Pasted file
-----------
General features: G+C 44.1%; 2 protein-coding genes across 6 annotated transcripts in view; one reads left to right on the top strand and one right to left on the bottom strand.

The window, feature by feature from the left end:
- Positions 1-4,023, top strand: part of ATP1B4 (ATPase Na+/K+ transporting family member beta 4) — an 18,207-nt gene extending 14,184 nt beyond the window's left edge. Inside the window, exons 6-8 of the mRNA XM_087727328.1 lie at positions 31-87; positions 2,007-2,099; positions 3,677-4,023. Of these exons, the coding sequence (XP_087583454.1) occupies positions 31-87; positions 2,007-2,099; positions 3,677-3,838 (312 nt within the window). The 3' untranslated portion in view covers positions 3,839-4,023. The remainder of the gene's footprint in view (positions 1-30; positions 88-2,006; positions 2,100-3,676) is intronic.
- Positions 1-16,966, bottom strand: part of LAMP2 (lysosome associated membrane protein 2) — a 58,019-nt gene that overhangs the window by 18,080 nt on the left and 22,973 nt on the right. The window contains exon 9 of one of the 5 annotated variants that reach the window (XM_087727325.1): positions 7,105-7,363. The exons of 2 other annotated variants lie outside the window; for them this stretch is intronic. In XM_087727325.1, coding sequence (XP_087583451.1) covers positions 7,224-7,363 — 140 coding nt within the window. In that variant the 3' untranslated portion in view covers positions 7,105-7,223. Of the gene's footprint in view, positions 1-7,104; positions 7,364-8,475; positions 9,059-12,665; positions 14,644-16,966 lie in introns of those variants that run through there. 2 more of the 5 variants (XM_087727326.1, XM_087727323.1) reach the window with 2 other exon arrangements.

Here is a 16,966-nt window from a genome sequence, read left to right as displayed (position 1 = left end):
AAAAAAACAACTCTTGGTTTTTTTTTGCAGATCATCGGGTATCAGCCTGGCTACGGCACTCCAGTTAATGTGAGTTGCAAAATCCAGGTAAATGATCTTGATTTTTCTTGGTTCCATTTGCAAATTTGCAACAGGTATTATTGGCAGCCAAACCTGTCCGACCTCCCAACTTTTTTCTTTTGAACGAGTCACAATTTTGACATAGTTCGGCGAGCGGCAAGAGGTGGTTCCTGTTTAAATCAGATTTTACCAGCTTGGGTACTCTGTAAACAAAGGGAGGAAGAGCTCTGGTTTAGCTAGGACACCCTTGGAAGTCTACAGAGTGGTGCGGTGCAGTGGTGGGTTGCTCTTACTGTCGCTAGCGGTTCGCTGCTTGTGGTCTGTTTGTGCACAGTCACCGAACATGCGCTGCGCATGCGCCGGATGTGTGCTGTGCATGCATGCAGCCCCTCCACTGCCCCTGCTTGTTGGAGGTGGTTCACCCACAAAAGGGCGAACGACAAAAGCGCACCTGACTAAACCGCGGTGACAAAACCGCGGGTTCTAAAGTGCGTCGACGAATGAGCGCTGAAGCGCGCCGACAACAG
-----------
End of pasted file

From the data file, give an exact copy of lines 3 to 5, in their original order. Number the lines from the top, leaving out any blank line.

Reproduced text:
- Positions 1-4,023, top strand: part of ATP1B4 (ATPase Na+/K+ transporting family member beta 4) — an 18,207-nt gene extending 14,184 nt beyond the window's left edge. Inside the window, exons 6-8 of the mRNA XM_087727328.1 lie at positions 31-87; positions 2,007-2,099; positions 3,677-4,023. Of these exons, the coding sequence (XP_087583454.1) occupies positions 31-87; positions 2,007-2,099; positions 3,677-3,838 (312 nt within the window). The 3' untranslated portion in view covers positions 3,839-4,023. The remainder of the gene's footprint in view (positions 1-30; positions 88-2,006; positions 2,100-3,676) is intronic.
- Positions 1-16,966, bottom strand: part of LAMP2 (lysosome associated membrane protein 2) — a 58,019-nt gene that overhangs the window by 18,080 nt on the left and 22,973 nt on the right. The window contains exon 9 of one of the 5 annotated variants that reach the window (XM_087727325.1): positions 7,105-7,363. The exons of 2 other annotated variants lie outside the window; for them this stretch is intronic. In XM_087727325.1, coding sequence (XP_087583451.1) covers positions 7,224-7,363 — 140 coding nt within the window. In that variant the 3' untranslated portion in view covers positions 7,105-7,223. Of the gene's footprint in view, positions 1-7,104; positions 7,364-8,475; positions 9,059-12,665; positions 14,644-16,966 lie in introns of those variants that run through there. 2 more of the 5 variants (XM_087727326.1, XM_087727323.1) reach the window with 2 other exon arrangements.

Here is a 16,966-nt window from a genome sequence, read left to right as displayed (position 1 = left end):